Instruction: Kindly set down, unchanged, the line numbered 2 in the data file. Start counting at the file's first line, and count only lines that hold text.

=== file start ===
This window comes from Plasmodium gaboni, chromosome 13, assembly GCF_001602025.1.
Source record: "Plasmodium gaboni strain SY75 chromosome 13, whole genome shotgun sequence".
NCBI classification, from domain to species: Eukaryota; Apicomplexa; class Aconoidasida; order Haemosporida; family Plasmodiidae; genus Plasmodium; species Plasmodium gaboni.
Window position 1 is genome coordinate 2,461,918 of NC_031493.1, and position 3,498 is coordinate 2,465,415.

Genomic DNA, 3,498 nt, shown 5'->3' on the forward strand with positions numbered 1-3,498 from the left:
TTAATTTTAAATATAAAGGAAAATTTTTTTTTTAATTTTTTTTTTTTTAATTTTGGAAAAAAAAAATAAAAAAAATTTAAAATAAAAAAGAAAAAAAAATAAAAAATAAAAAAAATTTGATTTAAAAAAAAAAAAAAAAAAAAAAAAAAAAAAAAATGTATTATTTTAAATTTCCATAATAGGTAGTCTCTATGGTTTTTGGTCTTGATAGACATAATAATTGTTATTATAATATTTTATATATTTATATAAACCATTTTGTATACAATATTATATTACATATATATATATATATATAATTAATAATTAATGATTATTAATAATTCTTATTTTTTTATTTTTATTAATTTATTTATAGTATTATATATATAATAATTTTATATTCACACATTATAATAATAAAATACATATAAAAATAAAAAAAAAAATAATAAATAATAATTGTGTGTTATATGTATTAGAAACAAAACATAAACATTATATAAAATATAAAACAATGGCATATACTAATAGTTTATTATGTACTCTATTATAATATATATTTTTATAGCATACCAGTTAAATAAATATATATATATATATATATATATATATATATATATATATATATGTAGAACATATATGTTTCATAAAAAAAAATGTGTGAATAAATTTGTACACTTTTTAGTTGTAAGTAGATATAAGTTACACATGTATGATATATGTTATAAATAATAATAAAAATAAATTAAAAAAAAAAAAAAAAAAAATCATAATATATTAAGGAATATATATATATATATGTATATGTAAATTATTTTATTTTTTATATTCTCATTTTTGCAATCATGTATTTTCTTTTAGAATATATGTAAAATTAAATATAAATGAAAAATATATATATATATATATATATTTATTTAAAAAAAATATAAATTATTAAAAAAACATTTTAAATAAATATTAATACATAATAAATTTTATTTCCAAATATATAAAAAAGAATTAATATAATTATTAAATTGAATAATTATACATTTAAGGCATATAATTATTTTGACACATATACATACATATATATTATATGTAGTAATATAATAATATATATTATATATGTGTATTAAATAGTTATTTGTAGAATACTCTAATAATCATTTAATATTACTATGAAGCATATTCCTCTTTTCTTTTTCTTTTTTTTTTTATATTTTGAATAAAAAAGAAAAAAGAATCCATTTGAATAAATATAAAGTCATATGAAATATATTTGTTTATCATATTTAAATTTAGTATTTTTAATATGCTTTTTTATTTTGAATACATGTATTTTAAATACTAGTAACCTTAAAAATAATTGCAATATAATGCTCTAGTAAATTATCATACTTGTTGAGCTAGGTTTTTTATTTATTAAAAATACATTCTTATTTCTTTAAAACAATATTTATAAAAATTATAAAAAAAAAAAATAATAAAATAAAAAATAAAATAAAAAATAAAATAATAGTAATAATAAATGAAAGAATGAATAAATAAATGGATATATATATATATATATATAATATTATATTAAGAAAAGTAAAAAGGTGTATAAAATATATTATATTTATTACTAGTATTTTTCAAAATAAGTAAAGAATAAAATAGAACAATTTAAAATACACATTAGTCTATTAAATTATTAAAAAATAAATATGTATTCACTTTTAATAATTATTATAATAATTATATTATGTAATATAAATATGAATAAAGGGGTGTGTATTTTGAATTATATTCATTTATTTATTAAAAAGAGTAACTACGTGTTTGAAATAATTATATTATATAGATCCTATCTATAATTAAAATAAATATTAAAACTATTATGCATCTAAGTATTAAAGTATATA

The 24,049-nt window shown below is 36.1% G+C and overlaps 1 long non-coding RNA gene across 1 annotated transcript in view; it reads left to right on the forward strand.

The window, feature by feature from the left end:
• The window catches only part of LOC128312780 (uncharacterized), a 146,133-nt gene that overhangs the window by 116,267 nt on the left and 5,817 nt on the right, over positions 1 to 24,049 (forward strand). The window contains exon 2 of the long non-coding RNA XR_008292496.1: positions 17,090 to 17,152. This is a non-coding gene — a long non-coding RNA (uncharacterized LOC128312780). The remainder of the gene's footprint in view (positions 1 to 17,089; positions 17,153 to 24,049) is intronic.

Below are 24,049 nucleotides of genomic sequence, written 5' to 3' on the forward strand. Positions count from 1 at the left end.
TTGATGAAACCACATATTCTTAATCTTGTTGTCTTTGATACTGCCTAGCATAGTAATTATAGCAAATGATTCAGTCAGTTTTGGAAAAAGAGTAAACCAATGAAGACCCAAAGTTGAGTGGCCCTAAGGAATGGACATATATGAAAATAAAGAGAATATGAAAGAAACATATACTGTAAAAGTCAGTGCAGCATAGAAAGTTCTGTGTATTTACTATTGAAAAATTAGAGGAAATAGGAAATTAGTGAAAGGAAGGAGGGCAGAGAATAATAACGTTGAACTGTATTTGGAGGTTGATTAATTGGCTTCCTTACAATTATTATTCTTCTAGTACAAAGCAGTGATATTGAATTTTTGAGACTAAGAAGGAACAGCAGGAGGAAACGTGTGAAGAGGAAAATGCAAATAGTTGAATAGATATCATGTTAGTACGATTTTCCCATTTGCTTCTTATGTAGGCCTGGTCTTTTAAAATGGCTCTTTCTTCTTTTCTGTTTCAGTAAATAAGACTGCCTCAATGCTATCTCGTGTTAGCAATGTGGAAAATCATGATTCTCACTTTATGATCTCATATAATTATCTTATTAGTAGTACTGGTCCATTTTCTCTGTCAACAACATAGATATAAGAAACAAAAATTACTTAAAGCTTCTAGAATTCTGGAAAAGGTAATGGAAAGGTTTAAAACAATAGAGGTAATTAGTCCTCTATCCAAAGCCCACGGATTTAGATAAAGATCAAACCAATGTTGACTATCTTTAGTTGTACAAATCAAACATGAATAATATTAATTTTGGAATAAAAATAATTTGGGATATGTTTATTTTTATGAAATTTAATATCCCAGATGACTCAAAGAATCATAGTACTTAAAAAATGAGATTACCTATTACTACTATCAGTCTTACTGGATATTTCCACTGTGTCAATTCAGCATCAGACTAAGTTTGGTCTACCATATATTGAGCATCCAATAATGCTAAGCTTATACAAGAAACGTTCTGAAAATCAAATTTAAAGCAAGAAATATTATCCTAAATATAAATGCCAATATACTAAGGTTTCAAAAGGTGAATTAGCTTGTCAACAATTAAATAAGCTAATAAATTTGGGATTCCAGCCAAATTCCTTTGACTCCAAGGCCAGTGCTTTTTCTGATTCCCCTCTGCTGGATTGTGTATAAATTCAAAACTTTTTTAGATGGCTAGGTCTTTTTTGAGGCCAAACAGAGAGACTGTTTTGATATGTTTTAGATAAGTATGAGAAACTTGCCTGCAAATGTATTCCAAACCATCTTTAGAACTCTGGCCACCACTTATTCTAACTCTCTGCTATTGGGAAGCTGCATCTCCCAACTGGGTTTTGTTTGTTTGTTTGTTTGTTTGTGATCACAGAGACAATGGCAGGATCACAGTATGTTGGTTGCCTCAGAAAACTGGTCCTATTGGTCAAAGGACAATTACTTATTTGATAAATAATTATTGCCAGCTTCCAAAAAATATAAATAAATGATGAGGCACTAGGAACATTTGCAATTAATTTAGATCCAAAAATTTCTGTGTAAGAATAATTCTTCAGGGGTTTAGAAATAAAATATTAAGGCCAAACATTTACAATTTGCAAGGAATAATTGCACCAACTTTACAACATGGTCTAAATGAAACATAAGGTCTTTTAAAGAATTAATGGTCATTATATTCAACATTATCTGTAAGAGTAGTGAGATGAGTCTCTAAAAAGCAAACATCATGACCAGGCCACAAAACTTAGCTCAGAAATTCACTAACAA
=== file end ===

Source record: "Plasmodium gaboni strain SY75 chromosome 13, whole genome shotgun sequence".